So, what can we expect from commander-in-chief [Joe] Biden? In other words, what’s the forecast for U.S. service-members who have invested their lives and limbs in future conflict, as well as for the speculators in the military-industrial complex and anxious foreigners in the countries still engulfed in America’s war on terror who usually stand to lose it all?
It hardly requires clairvoyance to offer such guesswork. That’s because Biden basically is who he says he is and who he’s always been, and the man’s simply never been transformational. One need look no further than his long and generally interventionist past record or the nature of his current national-security picks to know that the safe money is on more of the same. Whether the issues are war, race, crime, or economics, Uncle Joe has made a career of bending with the prevailing political winds and it’s unlikely this old dog can truly learn any new tricks. Furthermore, he’s filled his foreign policy squad with Obama-Clinton retreads, a number of whom were architects of — if not the initial Iraq and Afghan debacles — then disasters in Libya, Syria, West Africa, Yemen, and the Afghan surge of 2009. In other words, Biden is putting the former arsonists in charge of the forever-war fire brigade.
It’s increasingly clear that Washington’s legacy wars in the Greater Middle East — Iraq and Afghanistan, in particular — are generally no longer on the public’s radar. Enter an elected old man who’s charged with handling old business that, at least to most civilians, is old news. Odds are that Biden’s ancient tricks will amount to safe bets in a region that past U.S. policies essentially destroyed. Joe is likely to take a middle path in the region between large-scale military intervention of the Bush or Obama kind and more prudent full-scale withdrawal.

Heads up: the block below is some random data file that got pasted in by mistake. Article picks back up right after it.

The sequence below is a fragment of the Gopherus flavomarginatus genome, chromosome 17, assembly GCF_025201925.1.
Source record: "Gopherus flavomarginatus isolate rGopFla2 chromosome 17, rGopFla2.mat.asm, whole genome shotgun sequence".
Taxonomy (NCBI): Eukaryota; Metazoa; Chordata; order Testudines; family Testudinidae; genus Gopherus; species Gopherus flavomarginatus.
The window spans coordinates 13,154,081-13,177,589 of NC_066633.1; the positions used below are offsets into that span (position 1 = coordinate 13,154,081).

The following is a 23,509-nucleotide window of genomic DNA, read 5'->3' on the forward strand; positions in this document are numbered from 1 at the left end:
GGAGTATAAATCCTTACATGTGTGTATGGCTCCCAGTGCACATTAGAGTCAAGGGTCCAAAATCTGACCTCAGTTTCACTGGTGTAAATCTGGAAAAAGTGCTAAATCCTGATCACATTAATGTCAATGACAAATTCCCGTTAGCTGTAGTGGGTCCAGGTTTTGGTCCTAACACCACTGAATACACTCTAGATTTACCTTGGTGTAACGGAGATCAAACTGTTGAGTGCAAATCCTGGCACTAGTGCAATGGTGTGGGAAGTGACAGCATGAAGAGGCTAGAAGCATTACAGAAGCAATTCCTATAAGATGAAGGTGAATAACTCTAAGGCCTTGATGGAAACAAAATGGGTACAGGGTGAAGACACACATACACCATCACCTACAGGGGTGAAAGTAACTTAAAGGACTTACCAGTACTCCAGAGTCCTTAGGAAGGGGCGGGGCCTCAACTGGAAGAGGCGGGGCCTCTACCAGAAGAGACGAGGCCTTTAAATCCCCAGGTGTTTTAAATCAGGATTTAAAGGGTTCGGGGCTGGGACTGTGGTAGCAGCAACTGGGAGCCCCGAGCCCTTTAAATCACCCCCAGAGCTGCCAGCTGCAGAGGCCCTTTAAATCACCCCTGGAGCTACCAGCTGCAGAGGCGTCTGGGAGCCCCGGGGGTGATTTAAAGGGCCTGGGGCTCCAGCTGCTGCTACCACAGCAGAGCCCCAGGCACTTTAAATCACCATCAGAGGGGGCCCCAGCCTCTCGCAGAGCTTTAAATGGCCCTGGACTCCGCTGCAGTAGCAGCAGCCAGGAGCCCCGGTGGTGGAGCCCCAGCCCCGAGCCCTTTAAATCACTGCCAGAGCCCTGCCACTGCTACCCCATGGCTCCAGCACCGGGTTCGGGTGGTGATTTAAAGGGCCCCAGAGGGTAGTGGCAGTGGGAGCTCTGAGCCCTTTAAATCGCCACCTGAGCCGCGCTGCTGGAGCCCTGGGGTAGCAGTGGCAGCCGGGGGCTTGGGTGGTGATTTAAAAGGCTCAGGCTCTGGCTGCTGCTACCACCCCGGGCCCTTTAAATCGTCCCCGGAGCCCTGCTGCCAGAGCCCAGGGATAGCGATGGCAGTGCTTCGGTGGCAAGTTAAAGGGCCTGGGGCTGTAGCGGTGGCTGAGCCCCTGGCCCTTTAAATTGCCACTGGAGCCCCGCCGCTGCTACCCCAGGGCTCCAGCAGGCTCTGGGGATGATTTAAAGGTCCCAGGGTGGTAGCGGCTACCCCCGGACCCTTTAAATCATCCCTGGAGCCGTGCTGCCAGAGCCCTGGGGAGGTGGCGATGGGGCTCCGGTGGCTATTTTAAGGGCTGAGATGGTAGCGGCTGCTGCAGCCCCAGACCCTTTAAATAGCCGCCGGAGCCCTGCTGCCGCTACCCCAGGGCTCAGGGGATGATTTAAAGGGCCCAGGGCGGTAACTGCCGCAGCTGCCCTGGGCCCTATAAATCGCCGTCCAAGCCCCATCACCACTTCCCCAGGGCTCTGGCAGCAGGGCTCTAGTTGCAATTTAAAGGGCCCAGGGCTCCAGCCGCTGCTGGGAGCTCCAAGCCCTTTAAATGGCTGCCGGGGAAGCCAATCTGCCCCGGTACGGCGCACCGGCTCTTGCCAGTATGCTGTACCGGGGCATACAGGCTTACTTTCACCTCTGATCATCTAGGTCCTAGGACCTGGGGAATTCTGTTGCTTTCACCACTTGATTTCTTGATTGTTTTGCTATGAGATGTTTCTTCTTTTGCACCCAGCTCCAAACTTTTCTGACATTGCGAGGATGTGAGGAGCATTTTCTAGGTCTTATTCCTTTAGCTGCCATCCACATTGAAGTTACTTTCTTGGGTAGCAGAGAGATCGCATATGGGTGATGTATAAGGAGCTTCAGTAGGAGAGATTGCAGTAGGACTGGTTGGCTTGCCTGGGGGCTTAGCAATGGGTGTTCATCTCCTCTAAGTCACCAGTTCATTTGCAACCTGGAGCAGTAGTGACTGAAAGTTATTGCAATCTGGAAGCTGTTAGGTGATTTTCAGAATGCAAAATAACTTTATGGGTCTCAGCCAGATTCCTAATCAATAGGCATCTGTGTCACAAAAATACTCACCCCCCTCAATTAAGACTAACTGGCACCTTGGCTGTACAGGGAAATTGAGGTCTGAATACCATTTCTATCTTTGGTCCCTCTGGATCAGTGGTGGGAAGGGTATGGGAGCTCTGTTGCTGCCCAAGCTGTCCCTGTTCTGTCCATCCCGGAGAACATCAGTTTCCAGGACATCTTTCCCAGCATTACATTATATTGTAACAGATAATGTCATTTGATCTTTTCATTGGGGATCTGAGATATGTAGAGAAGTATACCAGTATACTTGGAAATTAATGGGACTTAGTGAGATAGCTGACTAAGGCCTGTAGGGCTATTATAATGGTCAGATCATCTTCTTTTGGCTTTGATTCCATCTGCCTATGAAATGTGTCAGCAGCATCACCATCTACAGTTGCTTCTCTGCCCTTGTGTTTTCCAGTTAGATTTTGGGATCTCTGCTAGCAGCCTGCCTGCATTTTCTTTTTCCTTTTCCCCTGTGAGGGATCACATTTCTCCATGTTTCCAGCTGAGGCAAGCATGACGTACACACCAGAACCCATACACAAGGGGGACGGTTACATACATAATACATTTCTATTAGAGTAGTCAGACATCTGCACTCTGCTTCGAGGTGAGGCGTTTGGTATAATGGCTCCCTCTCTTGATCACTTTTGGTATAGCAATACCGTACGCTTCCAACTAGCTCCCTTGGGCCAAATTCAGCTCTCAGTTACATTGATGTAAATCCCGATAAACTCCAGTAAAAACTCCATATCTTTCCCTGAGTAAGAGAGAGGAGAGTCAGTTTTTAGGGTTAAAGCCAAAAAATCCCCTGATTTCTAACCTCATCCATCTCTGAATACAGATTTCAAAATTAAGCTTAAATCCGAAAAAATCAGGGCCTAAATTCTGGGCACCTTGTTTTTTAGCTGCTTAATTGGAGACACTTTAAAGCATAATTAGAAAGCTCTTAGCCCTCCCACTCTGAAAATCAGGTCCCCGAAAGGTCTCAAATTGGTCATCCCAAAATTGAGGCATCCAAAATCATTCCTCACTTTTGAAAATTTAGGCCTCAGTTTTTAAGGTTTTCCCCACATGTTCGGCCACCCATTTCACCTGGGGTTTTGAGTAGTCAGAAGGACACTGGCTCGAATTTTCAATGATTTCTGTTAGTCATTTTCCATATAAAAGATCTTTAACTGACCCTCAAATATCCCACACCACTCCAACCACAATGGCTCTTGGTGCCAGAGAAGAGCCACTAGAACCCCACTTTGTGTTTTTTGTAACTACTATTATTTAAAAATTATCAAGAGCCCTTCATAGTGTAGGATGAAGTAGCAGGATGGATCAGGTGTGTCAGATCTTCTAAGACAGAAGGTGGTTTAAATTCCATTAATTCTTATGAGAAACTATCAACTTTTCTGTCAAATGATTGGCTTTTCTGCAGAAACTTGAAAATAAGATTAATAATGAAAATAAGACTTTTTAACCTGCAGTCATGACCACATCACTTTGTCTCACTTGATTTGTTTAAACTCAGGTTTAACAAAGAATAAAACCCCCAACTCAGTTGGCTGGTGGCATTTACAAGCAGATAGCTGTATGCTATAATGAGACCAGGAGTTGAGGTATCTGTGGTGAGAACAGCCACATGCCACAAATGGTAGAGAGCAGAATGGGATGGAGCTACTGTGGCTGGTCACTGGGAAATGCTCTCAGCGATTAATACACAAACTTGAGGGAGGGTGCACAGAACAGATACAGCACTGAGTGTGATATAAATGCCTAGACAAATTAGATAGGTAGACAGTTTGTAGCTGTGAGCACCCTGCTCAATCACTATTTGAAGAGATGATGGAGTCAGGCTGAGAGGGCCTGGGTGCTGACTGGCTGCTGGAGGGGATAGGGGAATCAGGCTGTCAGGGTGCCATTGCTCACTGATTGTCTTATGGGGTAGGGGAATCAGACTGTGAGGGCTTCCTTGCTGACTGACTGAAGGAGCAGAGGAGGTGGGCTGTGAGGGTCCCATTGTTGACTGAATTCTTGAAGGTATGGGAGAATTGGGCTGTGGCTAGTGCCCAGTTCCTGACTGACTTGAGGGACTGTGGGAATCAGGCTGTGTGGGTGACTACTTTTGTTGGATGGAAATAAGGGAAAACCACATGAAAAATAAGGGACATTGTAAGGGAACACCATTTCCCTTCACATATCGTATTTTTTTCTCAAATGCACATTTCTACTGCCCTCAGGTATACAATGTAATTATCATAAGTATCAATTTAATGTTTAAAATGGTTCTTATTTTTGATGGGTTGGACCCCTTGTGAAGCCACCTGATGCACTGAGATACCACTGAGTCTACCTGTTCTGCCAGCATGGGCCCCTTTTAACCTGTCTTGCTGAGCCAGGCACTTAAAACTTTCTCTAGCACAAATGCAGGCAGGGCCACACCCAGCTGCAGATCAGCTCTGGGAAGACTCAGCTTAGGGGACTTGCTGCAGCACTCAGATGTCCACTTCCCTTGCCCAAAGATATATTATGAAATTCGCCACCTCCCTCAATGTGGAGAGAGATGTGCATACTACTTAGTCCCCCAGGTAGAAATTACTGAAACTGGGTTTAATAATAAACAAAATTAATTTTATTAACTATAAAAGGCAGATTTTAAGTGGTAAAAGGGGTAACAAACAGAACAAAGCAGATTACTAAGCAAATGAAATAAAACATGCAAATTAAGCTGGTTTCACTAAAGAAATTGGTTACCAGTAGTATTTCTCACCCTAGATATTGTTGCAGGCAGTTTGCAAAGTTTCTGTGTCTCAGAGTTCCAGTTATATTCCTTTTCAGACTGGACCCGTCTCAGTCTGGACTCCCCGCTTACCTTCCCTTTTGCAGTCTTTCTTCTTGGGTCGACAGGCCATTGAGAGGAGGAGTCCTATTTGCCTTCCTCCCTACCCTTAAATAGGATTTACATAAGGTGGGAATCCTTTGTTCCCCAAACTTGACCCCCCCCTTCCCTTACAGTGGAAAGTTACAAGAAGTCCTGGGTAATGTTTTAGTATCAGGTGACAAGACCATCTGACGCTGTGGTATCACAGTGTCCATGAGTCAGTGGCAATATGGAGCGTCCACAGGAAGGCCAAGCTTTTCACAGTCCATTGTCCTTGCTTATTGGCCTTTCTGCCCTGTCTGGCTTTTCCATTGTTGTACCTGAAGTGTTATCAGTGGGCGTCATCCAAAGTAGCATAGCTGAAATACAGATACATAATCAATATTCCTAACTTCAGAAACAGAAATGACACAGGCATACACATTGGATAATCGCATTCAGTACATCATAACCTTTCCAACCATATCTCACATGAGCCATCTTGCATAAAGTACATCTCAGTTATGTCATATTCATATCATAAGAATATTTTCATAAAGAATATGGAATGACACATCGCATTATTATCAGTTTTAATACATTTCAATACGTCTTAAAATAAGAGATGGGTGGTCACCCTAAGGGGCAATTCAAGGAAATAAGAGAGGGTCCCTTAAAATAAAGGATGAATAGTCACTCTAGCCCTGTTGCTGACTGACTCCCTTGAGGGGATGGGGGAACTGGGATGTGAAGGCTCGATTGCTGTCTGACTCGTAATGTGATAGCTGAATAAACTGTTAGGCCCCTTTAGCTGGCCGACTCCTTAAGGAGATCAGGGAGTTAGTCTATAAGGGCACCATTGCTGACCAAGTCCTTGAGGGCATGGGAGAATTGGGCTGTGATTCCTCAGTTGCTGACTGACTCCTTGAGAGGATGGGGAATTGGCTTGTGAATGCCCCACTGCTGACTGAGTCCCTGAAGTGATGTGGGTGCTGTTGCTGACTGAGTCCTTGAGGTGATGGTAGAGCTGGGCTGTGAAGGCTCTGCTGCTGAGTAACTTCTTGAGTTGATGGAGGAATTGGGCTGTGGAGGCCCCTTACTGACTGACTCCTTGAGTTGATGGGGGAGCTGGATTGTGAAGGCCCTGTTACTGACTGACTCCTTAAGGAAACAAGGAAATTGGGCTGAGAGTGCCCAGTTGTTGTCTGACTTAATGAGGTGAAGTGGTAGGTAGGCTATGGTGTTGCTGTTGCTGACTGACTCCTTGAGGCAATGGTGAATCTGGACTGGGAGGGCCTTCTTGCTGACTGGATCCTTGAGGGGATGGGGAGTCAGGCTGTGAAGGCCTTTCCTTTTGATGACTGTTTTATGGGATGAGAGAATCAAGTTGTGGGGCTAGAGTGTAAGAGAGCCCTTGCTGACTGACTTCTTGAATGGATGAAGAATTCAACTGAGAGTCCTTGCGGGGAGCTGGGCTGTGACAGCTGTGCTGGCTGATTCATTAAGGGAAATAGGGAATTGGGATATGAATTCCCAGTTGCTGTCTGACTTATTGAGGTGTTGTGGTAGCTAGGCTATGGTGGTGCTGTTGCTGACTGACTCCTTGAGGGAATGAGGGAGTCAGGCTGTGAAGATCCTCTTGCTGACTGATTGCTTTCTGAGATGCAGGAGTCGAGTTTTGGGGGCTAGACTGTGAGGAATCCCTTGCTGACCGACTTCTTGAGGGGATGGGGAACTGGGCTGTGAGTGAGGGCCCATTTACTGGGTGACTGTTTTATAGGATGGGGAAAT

The war in Afghanistan is hopeless and has long been failing by every one of the U.S. military’s own measurable metrics, so much so that the Pentagon and the Kabul government classified them all as secret information a few years back. Actually dealing with the Taliban and swiftly exiting a disastrous war likely to lead to a disastrous future with Washington’s tail between its legs is, in fact, the only remaining option. The question is when and how many more Americans will kill or be killed in that “graveyard of empires” before the U.S. accepts the inevitable. Toward the end of his tenure, Trump signaled a serious, if cynical, intent to so. And since Trump was by definition a monster and the other team’s monsters can’t even occasionally be right, a coalition of establishment Democrats and Lincoln-esque Republicans (and Pentagon officials) decided that the war must indeed go on. That culminated in last July’s obscenity in which Congress officially withheld the funds necessary to end it. As vice president, Biden was better than most in his Afghan War skepticism, but his incoming advisers weren’t, and Joe’s nothing if not politically malleable. Besides, since Trump didn’t pull enough troops out faintly fast enough or render the withdrawal irreversible over Pentagon objections, expect a trademark Biden hedge here.